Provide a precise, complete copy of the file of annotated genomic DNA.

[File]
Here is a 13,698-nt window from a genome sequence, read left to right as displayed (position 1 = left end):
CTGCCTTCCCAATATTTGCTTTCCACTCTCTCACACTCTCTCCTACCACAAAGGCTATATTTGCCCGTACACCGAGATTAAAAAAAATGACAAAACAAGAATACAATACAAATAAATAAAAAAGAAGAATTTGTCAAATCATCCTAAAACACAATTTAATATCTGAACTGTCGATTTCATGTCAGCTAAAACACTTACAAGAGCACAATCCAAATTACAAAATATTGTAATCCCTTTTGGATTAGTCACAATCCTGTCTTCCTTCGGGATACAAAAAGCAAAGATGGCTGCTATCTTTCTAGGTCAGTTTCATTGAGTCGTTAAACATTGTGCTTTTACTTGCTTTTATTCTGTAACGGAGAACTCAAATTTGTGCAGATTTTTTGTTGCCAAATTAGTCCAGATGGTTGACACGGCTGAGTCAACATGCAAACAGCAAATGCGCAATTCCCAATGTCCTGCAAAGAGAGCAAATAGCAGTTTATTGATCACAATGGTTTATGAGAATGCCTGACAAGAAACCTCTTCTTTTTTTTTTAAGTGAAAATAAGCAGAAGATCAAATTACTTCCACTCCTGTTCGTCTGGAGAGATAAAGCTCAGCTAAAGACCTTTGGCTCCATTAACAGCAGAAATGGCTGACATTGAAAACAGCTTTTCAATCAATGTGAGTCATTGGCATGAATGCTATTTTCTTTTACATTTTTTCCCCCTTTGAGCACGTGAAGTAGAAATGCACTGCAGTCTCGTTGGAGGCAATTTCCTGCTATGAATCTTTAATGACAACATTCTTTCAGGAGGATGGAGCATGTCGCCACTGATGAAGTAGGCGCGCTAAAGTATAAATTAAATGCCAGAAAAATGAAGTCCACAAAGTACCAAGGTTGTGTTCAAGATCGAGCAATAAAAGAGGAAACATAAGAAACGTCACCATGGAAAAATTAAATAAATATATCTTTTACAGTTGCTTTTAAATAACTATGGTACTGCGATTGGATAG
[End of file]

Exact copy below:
Here is a 13,698-nt window from a genome sequence, read left to right as displayed (position 1 = left end):
CTGCCTTCCCAATATTTGCTTTCCACTCTCTCACACTCTCTCCTACCACAAAGGCTATATTTGCCCGTACACCGAGATTAAAAAAAATGACAAAACAAGAATACAATACAAATAAATAAAAAAGAAGAATTTGTCAAATCATCCTAAAACACAATTTAATATCTGAACTGTCGATTTCATGTCAGCTAAAACACTTACAAGAGCACAATCCAAATTACAAAATATTGTAATCCCTTTTGGATTAGTCACAATCCTGTCTTCCTTCGGGATACAAAAAGCAAAGATGGCTGCTATCTTTCTAGGTCAGTTTCATTGAGTCGTTAAACATTGTGCTTTTACTTGCTTTTATTCTGTAACGGAGAACTCAAATTTGTGCAGATTTTTTGTTGCCAAATTAGTCCAGATGGTTGACACGGCTGAGTCAACATGCAAACAGCAAATGCGCAATTCCCAATGTCCTGCAAAGAGAGCAAATAGCAGTTTATTGATCACAATGGTTTATGAGAATGCCTGACAAGAAACCTCTTCTTTTTTTTTTAAGTGAAAATAAGCAGAAGATCAAATTACTTCCACTCCTGTTCGTCTGGAGAGATAAAGCTCAGCTAAAGACCTTTGGCTCCATTAACAGCAGAAATGGCTGACATTGAAAACAGCTTTTCAATCAATGTGAGTCATTGGCATGAATGCTATTTTCTTTTACATTTTTTCCCCCTTTGAGCACGTGAAGTAGAAATGCACTGCAGTCTCGTTGGAGGCAATTTCCTGCTATGAATCTTTAATGACAACATTCTTTCAGGAGGATGGAGCATGTCGCCACTGATGAAGTAGGCGCGCTAAAGTATAAATTAAATGCCAGAAAAATGAAGTCCACAAAGTACCAAGGTTGTGTTCAAGATCGAGCAATAAAAGAGGAAACATAAGAAACGTCACCATGGAAAAATTAAATAAATATATCTTTTACAGTTGCTTTTAAATAACTATGGTACTGCGATTGGATAG